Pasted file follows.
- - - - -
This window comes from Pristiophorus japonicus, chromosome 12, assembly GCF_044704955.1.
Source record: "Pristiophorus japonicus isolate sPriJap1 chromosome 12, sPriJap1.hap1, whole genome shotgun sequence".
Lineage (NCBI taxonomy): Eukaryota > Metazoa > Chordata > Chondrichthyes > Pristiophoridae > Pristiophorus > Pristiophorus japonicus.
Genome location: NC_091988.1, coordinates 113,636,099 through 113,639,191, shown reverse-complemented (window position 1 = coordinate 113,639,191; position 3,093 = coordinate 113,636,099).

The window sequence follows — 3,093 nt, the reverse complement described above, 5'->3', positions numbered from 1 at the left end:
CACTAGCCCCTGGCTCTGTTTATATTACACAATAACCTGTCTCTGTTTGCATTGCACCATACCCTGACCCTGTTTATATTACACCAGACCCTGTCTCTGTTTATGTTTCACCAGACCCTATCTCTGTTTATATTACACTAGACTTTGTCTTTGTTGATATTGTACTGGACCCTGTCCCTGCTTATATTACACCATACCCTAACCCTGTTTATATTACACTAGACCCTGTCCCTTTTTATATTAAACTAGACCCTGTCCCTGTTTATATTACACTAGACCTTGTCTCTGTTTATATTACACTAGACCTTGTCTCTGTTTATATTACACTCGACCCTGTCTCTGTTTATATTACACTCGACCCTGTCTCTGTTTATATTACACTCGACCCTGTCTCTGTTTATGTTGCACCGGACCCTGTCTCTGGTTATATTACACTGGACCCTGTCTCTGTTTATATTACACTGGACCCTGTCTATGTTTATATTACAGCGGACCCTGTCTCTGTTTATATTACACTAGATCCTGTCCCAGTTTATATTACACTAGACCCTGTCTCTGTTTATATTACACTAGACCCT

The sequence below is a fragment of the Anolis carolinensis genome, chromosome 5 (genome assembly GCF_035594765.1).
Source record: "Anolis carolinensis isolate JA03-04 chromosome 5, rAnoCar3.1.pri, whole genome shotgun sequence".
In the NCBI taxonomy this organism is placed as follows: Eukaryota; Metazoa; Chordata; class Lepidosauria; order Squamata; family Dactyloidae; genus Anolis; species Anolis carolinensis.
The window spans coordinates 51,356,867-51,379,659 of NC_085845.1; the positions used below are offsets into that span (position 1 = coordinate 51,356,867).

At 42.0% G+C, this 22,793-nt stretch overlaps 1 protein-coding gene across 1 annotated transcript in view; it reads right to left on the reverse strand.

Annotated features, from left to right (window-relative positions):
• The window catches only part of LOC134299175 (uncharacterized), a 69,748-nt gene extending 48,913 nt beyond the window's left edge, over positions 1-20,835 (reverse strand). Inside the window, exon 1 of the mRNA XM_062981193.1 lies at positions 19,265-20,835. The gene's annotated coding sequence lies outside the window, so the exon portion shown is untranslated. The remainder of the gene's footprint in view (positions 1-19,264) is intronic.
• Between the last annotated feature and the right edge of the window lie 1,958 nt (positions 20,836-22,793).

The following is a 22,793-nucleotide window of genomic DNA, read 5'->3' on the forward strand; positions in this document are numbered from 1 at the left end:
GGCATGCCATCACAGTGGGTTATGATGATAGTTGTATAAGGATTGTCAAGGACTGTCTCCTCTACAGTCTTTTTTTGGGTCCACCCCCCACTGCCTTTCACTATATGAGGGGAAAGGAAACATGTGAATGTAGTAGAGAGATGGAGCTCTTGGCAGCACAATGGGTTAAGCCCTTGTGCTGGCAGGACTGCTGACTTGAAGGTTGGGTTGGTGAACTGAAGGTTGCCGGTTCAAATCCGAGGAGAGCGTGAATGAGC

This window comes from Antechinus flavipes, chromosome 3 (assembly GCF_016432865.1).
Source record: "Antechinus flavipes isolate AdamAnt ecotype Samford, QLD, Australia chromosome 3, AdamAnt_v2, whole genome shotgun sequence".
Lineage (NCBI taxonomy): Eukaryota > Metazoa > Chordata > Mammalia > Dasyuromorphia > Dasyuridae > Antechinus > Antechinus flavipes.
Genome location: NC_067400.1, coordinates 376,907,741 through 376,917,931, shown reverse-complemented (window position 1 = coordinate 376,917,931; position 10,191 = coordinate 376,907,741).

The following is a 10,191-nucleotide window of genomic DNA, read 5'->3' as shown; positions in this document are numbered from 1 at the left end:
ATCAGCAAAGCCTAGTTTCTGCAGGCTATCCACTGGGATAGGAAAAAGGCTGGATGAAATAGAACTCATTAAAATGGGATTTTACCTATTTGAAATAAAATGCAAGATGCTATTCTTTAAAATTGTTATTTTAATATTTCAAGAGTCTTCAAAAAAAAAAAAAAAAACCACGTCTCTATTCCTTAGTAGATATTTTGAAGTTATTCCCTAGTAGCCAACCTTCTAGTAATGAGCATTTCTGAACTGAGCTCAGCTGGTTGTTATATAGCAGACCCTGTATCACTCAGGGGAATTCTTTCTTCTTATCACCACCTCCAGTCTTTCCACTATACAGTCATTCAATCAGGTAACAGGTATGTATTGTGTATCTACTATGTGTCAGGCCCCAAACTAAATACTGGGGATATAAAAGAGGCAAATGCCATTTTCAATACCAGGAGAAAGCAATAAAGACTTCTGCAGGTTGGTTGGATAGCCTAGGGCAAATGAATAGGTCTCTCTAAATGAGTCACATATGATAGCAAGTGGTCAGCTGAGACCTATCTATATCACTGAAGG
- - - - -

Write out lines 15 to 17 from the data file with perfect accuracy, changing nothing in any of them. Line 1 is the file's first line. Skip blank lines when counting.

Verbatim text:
The following is a 22,793-nucleotide window of genomic DNA, read 5'->3' on the forward strand; positions in this document are numbered from 1 at the left end:
GGCATGCCATCACAGTGGGTTATGATGATAGTTGTATAAGGATTGTCAAGGACTGTCTCCTCTACAGTCTTTTTTTGGGTCCACCCCCCACTGCCTTTCACTATATGAGGGGAAAGGAAACATGTGAATGTAGTAGAGAGATGGAGCTCTTGGCAGCACAATGGGTTAAGCCCTTGTGCTGGCAGGACTGCTGACTTGAAGGTTGGGTTGGTGAACTGAAGGTTGCCGGTTCAAATCCGAGGAGAGCGTGAATGAGC

This window comes from Antechinus flavipes, chromosome 3 (assembly GCF_016432865.1).